(e) the water heating energy efficiency in %, rounded to the nearest integer and calculated in accordance with point 3 of Annex VIII, whereby: for solar water heaters and heat pump water heaters, under average climate conditions;
    For non-solar/heat pump heaters there doesn’t seem to be any reference to climate conditions (ie. outside, combustion air temperature and humidity) or the incoming water temperature which are bound to impact efficiency. I wonder if this is an oversight or perhaps they simplified (not a common EU trait) by assuming that incoming water temp is pretty stable at around 5 to 10C all year round? Does this give manufacturers a loop hole to test with, for example incoming water at 1C and saturated outside air at 30C to exaggerate the efficiency their appliances - ala European car official fuel consumption figures? Perhaps they are specified elsewhere in the regulations.

    So how do they achieve efficiencies above 100%? I guess it’s because with incoming water at (say) 5C and outside air at (say) 20C, then it’s possible to have exhaust flue gases leaving at a lower temperature than the incoming air. That allows additional energy to be extracted from:

    1. the sensible energy from cooling the nitrogen and inert gas content of the intake air from outside ambient to exhaust temperature (ignoring NOX)

    2. latent energy from the condensation of any humidity contained in the intake air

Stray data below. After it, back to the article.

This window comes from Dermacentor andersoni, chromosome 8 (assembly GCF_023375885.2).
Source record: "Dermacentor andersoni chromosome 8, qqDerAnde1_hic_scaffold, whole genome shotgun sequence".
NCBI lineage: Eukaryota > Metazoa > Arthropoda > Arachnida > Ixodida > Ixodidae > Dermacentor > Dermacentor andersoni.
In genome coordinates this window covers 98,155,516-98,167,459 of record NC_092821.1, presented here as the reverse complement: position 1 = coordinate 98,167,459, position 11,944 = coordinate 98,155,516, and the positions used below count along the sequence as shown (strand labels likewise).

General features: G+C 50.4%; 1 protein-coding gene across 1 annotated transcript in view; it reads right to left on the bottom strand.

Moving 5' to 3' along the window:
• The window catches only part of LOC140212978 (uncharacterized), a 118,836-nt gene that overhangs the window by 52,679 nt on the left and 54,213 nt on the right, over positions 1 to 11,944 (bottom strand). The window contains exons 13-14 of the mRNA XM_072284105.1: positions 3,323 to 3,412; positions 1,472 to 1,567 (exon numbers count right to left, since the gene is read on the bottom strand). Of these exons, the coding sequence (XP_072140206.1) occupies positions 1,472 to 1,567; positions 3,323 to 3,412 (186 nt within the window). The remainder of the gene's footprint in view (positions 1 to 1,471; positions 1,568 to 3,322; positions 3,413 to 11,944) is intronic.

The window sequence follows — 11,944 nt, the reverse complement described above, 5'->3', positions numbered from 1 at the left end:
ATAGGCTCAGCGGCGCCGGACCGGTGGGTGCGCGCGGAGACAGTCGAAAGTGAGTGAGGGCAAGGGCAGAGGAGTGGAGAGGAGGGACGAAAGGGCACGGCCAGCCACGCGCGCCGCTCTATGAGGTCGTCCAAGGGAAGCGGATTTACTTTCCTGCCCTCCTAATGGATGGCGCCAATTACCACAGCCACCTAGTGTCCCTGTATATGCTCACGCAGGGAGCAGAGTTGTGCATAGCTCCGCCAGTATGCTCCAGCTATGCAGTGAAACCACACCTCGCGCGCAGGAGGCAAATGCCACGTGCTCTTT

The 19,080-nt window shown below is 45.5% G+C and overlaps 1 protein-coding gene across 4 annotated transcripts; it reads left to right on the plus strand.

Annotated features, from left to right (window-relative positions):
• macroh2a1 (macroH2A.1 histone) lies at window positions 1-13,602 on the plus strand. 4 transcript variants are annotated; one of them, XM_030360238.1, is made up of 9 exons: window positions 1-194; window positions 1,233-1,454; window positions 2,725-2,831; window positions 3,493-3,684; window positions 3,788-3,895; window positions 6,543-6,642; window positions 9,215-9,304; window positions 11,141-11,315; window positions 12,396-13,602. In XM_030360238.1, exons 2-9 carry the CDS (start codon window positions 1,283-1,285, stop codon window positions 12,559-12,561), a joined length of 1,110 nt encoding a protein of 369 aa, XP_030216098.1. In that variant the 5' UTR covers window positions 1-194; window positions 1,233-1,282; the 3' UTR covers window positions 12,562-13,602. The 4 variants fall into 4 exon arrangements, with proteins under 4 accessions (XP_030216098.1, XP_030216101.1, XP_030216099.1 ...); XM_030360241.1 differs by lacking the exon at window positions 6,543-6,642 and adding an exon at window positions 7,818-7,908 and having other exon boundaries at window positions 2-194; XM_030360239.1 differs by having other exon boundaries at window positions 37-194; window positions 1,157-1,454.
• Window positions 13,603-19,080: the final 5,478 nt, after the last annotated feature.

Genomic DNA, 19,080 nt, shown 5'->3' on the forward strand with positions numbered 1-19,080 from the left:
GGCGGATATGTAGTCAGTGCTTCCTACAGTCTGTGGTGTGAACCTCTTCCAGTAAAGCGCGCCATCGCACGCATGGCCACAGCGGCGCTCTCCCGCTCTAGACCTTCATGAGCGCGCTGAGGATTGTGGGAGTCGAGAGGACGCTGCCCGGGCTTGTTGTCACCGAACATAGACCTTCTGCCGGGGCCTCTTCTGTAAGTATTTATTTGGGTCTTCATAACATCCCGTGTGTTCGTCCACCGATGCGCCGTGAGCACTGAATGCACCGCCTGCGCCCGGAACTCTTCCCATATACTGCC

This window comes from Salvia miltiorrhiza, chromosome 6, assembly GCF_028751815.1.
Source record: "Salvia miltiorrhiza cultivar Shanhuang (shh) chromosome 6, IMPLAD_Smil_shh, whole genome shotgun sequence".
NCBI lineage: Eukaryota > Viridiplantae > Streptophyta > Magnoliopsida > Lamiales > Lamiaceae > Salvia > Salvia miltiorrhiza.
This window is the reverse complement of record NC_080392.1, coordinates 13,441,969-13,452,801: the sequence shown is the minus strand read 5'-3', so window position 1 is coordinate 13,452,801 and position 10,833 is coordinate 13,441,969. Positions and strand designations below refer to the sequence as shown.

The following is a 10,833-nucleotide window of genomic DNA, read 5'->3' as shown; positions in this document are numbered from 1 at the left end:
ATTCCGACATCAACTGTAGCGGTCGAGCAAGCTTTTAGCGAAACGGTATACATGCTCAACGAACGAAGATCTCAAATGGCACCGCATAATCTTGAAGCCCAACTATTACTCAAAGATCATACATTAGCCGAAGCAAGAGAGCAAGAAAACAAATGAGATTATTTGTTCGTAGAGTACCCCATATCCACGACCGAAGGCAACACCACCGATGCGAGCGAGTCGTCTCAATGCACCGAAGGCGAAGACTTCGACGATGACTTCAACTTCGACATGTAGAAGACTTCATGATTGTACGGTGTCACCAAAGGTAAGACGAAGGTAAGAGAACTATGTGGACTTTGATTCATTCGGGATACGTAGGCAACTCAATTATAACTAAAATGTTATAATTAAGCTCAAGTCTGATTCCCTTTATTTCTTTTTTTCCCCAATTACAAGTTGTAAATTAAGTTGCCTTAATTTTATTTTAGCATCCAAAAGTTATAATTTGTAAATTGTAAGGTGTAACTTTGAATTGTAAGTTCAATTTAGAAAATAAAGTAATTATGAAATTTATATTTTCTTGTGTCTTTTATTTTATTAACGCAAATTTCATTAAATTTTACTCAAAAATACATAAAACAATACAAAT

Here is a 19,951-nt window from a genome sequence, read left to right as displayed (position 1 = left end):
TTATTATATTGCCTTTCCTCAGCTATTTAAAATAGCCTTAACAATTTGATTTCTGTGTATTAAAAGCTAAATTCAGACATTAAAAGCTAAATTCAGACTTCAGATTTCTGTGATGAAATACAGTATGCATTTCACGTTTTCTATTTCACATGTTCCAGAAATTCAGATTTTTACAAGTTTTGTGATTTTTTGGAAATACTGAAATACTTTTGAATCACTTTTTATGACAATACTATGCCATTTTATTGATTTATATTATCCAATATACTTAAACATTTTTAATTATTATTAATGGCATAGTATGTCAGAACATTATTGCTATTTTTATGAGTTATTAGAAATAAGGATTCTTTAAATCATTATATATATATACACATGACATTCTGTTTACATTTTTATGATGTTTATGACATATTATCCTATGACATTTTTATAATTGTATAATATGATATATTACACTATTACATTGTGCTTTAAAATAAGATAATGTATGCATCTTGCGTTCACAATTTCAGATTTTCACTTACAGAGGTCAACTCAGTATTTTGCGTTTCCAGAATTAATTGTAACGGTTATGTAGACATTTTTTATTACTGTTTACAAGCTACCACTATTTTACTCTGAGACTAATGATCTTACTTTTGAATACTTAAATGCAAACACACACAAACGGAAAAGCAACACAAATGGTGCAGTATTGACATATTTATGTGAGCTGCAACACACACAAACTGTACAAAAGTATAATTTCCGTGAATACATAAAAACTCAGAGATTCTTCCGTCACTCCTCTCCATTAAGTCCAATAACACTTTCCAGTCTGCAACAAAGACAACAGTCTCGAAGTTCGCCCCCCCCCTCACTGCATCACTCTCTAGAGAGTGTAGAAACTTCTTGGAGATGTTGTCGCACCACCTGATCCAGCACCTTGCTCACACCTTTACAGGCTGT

3. sensible energy from the cooling of the water condensed from the incoming air’s humidity from ambient to exhaust temperature

    4. sensible energy from the cooling of the condensate and other combustion products (mostly CO2) from 25C to the exhaust temperature. That is because the gross calorific heating value of the gas is defined as the amount of heat released by a specified quantity (initially at 25°C) once it is combusted and the products have returned to a temperature of 25°C, which takes into account the latent heat of vaporization of water in the combustion products. From this will have to be deducted the sensible heat required to heat the mains gas to 25C (again incoming gas temperature doesn’t seem to be specified) and the oxygen content of the incoming air to 25C.


    I can't think of any other way that efficiency could exceed 100% (gross), 111% (net) - particularly as the electricity for gas valves, pumps etc. have to accounted for (including 60% for average power station generation efficiency). Start-up losses also have to be accounted for as water delivered below a minimum (specified in the load profile tables) doesn’t count as useful energy.